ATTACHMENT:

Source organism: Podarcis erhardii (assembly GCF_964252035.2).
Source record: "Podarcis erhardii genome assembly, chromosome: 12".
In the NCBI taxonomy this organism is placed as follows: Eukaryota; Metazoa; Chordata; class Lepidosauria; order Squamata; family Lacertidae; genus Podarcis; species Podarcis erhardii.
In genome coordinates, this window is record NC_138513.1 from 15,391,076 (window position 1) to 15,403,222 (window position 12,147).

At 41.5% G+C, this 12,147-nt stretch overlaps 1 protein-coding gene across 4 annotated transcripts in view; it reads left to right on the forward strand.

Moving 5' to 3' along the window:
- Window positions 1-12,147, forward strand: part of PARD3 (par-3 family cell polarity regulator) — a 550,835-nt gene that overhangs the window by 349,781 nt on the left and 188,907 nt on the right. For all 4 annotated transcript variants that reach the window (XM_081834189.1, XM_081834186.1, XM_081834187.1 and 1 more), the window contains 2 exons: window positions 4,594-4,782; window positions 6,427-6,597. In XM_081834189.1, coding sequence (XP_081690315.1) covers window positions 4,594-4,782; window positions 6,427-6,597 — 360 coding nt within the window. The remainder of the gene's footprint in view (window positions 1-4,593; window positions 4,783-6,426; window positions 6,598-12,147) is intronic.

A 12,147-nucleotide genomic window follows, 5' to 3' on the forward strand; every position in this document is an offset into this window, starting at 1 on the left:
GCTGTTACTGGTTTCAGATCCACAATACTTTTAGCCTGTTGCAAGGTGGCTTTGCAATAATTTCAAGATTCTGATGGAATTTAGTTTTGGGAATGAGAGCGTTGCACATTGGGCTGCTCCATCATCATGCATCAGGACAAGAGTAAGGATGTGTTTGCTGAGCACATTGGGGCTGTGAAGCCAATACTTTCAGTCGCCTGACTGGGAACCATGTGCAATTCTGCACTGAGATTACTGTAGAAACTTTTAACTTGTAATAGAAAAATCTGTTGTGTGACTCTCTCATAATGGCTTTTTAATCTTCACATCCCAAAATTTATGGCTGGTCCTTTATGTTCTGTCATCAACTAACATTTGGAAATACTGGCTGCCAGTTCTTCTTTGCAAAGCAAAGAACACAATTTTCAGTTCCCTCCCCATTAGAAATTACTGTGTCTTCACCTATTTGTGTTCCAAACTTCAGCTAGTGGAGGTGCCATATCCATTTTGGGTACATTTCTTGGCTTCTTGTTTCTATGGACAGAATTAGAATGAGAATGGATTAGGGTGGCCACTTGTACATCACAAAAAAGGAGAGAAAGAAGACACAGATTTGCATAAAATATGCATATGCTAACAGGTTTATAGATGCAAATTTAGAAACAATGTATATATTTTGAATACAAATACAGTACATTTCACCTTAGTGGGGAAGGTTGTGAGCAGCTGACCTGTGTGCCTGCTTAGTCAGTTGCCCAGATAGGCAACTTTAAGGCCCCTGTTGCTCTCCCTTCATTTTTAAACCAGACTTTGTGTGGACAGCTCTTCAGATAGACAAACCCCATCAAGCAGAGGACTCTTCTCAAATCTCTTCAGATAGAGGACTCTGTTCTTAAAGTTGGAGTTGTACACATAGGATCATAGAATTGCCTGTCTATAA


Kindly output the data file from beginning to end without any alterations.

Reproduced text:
Source organism: Podarcis erhardii (assembly GCF_964252035.2).
Source record: "Podarcis erhardii genome assembly, chromosome: 12".
In the NCBI taxonomy this organism is placed as follows: Eukaryota; Metazoa; Chordata; class Lepidosauria; order Squamata; family Lacertidae; genus Podarcis; species Podarcis erhardii.
In genome coordinates, this window is record NC_138513.1 from 15,391,076 (window position 1) to 15,403,222 (window position 12,147).

At 41.5% G+C, this 12,147-nt stretch overlaps 1 protein-coding gene across 4 annotated transcripts in view; it reads left to right on the forward strand.

Moving 5' to 3' along the window:
- Window positions 1-12,147, forward strand: part of PARD3 (par-3 family cell polarity regulator) — a 550,835-nt gene that overhangs the window by 349,781 nt on the left and 188,907 nt on the right. For all 4 annotated transcript variants that reach the window (XM_081834189.1, XM_081834186.1, XM_081834187.1 and 1 more), the window contains 2 exons: window positions 4,594-4,782; window positions 6,427-6,597. In XM_081834189.1, coding sequence (XP_081690315.1) covers window positions 4,594-4,782; window positions 6,427-6,597 — 360 coding nt within the window. The remainder of the gene's footprint in view (window positions 1-4,593; window positions 4,783-6,426; window positions 6,598-12,147) is intronic.

A 12,147-nucleotide genomic window follows, 5' to 3' on the forward strand; every position in this document is an offset into this window, starting at 1 on the left:
GCTGTTACTGGTTTCAGATCCACAATACTTTTAGCCTGTTGCAAGGTGGCTTTGCAATAATTTCAAGATTCTGATGGAATTTAGTTTTGGGAATGAGAGCGTTGCACATTGGGCTGCTCCATCATCATGCATCAGGACAAGAGTAAGGATGTGTTTGCTGAGCACATTGGGGCTGTGAAGCCAATACTTTCAGTCGCCTGACTGGGAACCATGTGCAATTCTGCACTGAGATTACTGTAGAAACTTTTAACTTGTAATAGAAAAATCTGTTGTGTGACTCTCTCATAATGGCTTTTTAATCTTCACATCCCAAAATTTATGGCTGGTCCTTTATGTTCTGTCATCAACTAACATTTGGAAATACTGGCTGCCAGTTCTTCTTTGCAAAGCAAAGAACACAATTTTCAGTTCCCTCCCCATTAGAAATTACTGTGTCTTCACCTATTTGTGTTCCAAACTTCAGCTAGTGGAGGTGCCATATCCATTTTGGGTACATTTCTTGGCTTCTTGTTTCTATGGACAGAATTAGAATGAGAATGGATTAGGGTGGCCACTTGTACATCACAAAAAAGGAGAGAAAGAAGACACAGATTTGCATAAAATATGCATATGCTAACAGGTTTATAGATGCAAATTTAGAAACAATGTATATATTTTGAATACAAATACAGTACATTTCACCTTAGTGGGGAAGGTTGTGAGCAGCTGACCTGTGTGCCTGCTTAGTCAGTTGCCCAGATAGGCAACTTTAAGGCCCCTGTTGCTCTCCCTTCATTTTTAAACCAGACTTTGTGTGGACAGCTCTTCAGATAGACAAACCCCATCAAGCAGAGGACTCTTCTCAAATCTCTTCAGATAGAGGACTCTGTTCTTAAAGTTGGAGTTGTACACATAGGATCATAGAATTGCCTGTCTATAA